New research on physician shift scheduling trends shows that emergency medicine departments in the U.S. balance the most complex sets of staffing rules and monthly requests of any specialty in the medical sector, according to a press release from Lightning Bolt Solutions, a provider of automated physician scheduling for hospitals and health systems. The report, “2016 Physician Scheduling Complexity by Specialty,” analyzed rules and requests used in 5,547 department schedules across 57 medical specialties.
The press release noted physician schedules in emergency medicine departments apply an average of 62 repeating scheduling rules (i.e., physicians can’t work two 12-hour shifts in a row) and 276 monthly schedule requests, which are not pattern-based like rules and can include vacation time or be used in staffing locum tenens or moonlighters with variable schedules. Compare emergency medicine to pulmonology, which has the most repeating scheduling rules (at 134, more than double emergency medicine) but far fewer monthly schedule requests. Schedules for office-based physician specialties, including primary care, pediatrics, and nephrology, were less complicated.
“Emergency medicine department schedulers are juggling more variables than there are atoms in the universe,” said Suvas Vajracharya, PhD, founder and CEO of Lightning Bolt Solutions. “Keeping emergency rooms staffed with the right balance of physicians and locum tenens to meet patient demand 24/7 is essentially rocket science. Our technology platform, built out of operations research technology used in the airline industry, professional sports, and manufacturing industries, is helping to meet these needs while also promoting physician work-life balance and preventing burnout.”
Top 11 Most Complex Physician Specialties to Schedule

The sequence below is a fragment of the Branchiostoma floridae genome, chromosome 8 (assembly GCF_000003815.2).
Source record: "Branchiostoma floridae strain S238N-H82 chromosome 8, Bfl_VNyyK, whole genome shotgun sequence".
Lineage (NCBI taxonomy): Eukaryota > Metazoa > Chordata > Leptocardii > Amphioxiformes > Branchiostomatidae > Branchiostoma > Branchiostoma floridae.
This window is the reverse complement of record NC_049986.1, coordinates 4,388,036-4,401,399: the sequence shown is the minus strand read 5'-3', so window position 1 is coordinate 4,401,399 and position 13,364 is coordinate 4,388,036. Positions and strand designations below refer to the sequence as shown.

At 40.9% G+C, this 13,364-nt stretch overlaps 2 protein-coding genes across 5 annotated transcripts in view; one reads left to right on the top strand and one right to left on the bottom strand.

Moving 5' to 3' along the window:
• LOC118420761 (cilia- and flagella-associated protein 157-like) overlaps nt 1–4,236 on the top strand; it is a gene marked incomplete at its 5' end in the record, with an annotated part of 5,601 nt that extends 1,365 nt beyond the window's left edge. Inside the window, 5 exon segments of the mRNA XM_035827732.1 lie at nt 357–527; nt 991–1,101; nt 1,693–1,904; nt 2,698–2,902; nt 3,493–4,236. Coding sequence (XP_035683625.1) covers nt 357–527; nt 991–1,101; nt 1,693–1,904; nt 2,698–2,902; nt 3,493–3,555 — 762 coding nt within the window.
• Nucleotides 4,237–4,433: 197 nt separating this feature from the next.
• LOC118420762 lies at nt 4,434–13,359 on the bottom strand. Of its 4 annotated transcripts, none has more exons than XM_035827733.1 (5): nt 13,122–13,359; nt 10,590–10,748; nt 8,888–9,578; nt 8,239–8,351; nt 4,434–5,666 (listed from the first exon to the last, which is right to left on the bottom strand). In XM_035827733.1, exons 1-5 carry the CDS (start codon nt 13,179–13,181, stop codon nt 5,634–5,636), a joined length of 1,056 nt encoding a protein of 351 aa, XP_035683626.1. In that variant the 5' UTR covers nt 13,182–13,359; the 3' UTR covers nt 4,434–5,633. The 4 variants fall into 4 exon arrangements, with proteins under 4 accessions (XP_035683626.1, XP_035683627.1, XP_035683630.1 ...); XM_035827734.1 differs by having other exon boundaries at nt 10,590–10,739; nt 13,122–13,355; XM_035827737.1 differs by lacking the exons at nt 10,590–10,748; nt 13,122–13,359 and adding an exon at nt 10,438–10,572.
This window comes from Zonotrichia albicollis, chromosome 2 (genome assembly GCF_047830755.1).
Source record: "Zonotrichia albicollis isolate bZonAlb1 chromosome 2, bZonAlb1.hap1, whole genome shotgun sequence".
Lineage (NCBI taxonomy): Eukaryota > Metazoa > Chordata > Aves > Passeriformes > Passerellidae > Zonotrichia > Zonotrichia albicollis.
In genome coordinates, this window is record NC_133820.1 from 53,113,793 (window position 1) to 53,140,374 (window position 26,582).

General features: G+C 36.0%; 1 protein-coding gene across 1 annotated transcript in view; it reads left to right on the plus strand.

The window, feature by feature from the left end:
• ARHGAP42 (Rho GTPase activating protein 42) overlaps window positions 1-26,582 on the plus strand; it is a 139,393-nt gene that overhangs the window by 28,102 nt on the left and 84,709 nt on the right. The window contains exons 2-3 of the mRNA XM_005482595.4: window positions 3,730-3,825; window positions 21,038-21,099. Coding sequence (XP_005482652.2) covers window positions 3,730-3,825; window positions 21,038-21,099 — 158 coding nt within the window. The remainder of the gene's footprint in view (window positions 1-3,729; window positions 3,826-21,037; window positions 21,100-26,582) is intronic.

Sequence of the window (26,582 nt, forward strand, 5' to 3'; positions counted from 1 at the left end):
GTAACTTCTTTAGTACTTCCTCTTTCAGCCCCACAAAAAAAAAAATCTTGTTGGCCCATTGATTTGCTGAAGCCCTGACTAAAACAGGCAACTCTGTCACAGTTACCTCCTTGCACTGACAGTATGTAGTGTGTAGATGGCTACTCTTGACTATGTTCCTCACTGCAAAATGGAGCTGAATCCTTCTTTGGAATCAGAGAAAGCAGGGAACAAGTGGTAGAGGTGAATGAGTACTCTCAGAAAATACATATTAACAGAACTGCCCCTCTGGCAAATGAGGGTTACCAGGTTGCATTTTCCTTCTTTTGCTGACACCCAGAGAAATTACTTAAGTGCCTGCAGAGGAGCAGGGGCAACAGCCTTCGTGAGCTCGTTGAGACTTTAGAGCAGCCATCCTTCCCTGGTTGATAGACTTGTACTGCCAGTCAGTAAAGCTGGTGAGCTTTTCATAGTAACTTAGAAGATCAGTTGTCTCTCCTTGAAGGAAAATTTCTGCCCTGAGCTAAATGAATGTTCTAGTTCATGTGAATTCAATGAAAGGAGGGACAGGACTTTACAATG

- Emergency medicine
- Hospital medicine
- Primary care
“Emergency department scheduling is complex for many reasons, beginning with patient demand and facility configuration,” said Dr. Brian Lahmann, emergency medicine physician at Reading Hospital, part of Reading Health System, in West Reading, Pa. Emergency departments must be staffed 24 hours a day, every day, 365 days a year, and they must adapt to what Dr. Lahmann describes as typically cyclical patient volume patterns and variable patient acuity. To meet such demand, many emergency departments staff separate lower and higher acuity areas. “Thus,” he said, “emergency departments have to schedule multiple providers who may have similar and different skills and abilities to care for all of these patients in various areas.”
Efficiency in hospital department shift scheduling is becoming increasingly important as the medical sector faces physician shortages and burnout, increased patient demand and the national shift to value-based care, according to the press release.
Methodology: The 2016 Physician Scheduling Complexity by Specialty report was conducted by analyzing rules and monthly requests in 5,547 real department schedules on the Lightning Bolt platform across 57 medical specialties. The results exclude outliers representing the top and bottom 10% of the mean.